Purdue Drops 28-21 Decision To Underdog Huskies

Tim CarySenior Analyst ISeptember 21, 2009

EUGENE, OR - SEPTEMBER 12:  Quarterback Joey Elliott #14 of the Purdue Boilermakers  throws the ball against the Oregon Ducks at Autzen Stadium on September 12, 2009 in Eugene, Oregon.  (Photo by Jonathan Ferrey/Getty Images)

Even casual football fans understand the purpose of a punt.  When a team is about to run out of downs, they choose to kick the ball to their opponents, giving up possession willingly in exchange for pushing the other team as far away from scoring as possible.

The funny thing about Saturday’s Purdue-Northern Illinois game?  Every time the Huskies tried to give up possession willingly, Purdue wasn’t interested. 

The Boilermakers got their three-game homestand off to a horrible start when senior Aaron Valentin fumbled two consecutive second-quarter punts, and the visiting Huskies capitalized by outscoring Purdue 21-0 in the quarter and holding on for a 28-21 win.

In addition to Valentin’s miscues, Purdue was called for running into the punter later in the game, making a total of three times the Boilers should have had possession and Northern Illinois kept the football instead. 

The Huskies finished the contest with over 41 minutes of possession, compared to only 18:20 for the home team.  As a result, Purdue never got its high-powered offense on track, trailing 28-7 at one point in the second half before rallying to make the final score interesting.

Despite the poor performance, the miscues, and the failure to stop the Huskies’ rushing attack (allowing 280 yards on the ground is unacceptable), the Boilermakers actually were within seven points and expecting to get the ball back for a possible game-tying drive in the final minutes.

Except for that whole punting thing.

This time, Northern Illinois decided not to kick the ball at all.  Huskies coach Jerry Kill instead chose to “go for the kill” (pardon the pun) and ran an incredibly gutsy fake punt from his own 16 yard line with three and a half minutes to play. 

After the fourth-down conversion, Northern Illinois went on to run another three minutes off the clock, leaving the Boilermakers with no realistic chance of scoring a miracle, last-second touchdown.

At this point in the column, I’d list the bright spots for the Old Gold and Black…but there really weren’t any against a team that came in 1-32-1 vs. the Big Ten all-time. 

The only Purdue touchdown in the first 42 minutes came on a Valentin punt return (ah, the irony), but dropping the next two attempts sealed his fate (and forced coach Danny Hope to bring on a replacement).  To be honest, Valentin even seemed to struggle catching the first kick before taking it to the house. 

Suffice it to say that, despite the early touchdown, the punt return game was far from a bright spot.

Joey Elliott had an impressive 58-yard touchdown run to give the Boilermakers new life in the second half, but if the senior had hit a few more open receivers, Purdue wouldn’t have struggled to keep early drives alive.  The Boilermakers finished a disappointing 5-14 on third down conversions.

Ralph Bolden averaged over five yards a carry, but never broke one of his trademark long runs and was reduced to decoy status once the Boilers dug themselves a three-touchdown hole.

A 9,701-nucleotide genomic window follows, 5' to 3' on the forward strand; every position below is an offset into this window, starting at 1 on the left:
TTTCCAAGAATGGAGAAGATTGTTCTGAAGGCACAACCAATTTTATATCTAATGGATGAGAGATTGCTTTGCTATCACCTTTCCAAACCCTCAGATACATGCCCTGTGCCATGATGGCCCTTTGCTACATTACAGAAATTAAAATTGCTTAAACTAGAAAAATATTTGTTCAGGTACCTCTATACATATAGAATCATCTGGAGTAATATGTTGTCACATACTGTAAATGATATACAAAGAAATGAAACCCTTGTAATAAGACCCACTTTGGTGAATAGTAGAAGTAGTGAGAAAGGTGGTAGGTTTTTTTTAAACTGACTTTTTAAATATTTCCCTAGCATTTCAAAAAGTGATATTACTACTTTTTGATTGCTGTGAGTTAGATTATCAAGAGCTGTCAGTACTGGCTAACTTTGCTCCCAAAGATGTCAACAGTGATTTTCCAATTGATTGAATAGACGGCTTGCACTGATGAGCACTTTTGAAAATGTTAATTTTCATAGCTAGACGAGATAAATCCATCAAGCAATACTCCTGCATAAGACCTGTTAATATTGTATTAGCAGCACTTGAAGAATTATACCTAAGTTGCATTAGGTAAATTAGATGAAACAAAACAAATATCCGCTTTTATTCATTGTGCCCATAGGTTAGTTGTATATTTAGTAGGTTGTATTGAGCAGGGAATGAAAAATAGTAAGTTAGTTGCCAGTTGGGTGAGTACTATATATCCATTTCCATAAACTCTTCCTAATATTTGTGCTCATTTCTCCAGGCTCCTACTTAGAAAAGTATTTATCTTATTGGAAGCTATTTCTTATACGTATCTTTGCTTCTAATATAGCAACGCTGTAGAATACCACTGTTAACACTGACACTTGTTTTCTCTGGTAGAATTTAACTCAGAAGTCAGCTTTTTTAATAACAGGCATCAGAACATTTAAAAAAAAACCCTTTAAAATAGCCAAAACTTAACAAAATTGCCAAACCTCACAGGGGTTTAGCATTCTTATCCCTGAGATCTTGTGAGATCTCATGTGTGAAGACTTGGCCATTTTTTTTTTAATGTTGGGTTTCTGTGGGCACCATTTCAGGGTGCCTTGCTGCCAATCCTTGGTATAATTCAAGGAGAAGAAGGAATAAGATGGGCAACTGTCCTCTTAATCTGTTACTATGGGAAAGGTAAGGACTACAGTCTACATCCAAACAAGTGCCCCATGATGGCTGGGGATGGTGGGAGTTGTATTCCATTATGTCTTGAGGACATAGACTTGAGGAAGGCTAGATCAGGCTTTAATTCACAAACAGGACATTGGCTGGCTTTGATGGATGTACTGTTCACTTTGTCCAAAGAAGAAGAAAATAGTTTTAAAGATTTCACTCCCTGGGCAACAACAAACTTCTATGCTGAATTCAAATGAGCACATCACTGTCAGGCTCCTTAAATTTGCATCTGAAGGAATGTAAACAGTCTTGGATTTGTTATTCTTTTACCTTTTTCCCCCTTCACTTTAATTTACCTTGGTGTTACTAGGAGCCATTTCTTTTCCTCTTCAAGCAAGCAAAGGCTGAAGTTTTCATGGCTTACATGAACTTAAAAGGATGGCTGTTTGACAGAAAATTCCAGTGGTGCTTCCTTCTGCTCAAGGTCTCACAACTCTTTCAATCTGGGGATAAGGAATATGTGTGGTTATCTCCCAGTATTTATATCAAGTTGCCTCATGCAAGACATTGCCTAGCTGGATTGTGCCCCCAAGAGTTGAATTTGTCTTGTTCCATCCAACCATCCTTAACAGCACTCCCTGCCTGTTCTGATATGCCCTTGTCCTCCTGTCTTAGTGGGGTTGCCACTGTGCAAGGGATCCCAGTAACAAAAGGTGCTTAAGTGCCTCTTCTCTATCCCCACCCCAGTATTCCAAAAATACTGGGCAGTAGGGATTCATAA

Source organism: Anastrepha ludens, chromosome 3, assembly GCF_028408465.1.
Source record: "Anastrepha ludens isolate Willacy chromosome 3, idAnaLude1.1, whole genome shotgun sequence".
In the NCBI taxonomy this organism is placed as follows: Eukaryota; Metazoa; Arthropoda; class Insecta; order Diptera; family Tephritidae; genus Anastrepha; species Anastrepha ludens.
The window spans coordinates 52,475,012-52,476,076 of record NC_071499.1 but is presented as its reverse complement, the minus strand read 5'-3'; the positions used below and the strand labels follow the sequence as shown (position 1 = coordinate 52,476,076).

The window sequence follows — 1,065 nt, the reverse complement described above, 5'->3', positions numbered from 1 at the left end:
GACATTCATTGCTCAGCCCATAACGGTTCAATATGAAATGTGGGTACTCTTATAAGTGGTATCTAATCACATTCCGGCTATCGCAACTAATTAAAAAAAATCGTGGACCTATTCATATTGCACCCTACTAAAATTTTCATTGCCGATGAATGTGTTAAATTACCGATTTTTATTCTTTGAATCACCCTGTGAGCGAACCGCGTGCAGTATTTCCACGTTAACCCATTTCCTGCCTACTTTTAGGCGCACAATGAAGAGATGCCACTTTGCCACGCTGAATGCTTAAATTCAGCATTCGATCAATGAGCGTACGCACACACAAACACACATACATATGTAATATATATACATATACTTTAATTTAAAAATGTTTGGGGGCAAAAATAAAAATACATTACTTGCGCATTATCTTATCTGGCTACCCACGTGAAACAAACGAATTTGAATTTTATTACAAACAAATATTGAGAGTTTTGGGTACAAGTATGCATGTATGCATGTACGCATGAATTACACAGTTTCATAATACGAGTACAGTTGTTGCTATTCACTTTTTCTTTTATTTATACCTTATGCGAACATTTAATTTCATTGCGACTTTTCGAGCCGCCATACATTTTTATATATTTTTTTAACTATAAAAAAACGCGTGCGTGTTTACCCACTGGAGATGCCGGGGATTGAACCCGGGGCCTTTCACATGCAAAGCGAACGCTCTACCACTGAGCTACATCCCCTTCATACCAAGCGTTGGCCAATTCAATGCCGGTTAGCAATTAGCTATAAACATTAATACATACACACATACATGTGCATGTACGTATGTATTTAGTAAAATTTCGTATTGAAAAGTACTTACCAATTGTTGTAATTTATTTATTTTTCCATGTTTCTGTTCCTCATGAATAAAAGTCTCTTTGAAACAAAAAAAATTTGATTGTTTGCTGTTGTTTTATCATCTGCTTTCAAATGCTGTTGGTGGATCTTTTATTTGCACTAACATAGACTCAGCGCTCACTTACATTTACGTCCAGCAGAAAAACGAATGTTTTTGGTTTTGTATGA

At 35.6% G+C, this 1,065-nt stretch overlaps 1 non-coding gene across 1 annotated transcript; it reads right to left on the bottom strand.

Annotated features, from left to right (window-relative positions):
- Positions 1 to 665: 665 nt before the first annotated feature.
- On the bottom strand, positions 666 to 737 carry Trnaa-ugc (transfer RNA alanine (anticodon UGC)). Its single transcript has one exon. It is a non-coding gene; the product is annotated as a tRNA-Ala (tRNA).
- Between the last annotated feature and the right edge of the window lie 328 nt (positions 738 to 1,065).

Hard to blame the worn-down defense too much, since it seemed like they were on the field for the entire 60 minutes, but if they had been able to stop the run or slow down NIU on third downs (the Huskies converted 8 of 19), the outcome most likely would have been different.

Tackling remains one of Purdue’s greatest weaknesses.  The Boilers struggled in this area against Toledo and Oregon as well, but Saturday’s disappointing performance was by far the worst Purdue has looked when it comes to wrapping up a ballcarrier.

So where do we go from here?

As things stand, Purdue’s season is at an early crossroads.   The good vibes from an opening win over Toledo and a strong showing in Oregon are long gone, and the schedule doesn’t get any easier with longtime rival Notre Dame coming to town Saturday. 

If Purdue can’t get past the Irish and drops its third straight game, a 2009 bowl bid becomes highly unlikely (as the Boilers would have to go 5-3 in conference play to reach the six-win plateau).

Fans that are calling for Joey Elliott’s replacement at quarterback (and I’ve heard from several of them) shouldn’t waste their breath.  The Boilermakers don’t have a proven option behind the fifth-year senior, and Hope has no reason to bail on Elliott and turn to backup Caleb TerBush. 

If TerBush was definitely the Boilers’ quarterback of the future, that argument could be made, but it’s transfer Robert Marve who sits squarely in the “heir apparent” spot and will likely start the 2010 season opener.

While the comparisons to predecessor Joe Tiller have to get old for first-year boss Danny Hope, Tiller jump-started his Purdue tenure and catapulted the program into the national spotlight with an early upset against Notre Dame.  With Tiller in town to watch this weekend’s game, Hope and his Boilermakers could definitely make a statement with a similar victory Saturday night on ESPN.

They’d better figure out how to catch a punt first, though.


Week Four prediction: Notre Dame 34, Purdue 30


For more Big Ten football coverage from Bleacher Report writers Tim Cary, Kristofer Green, and Kevin Paul, visit www.FirstandBigTen.com.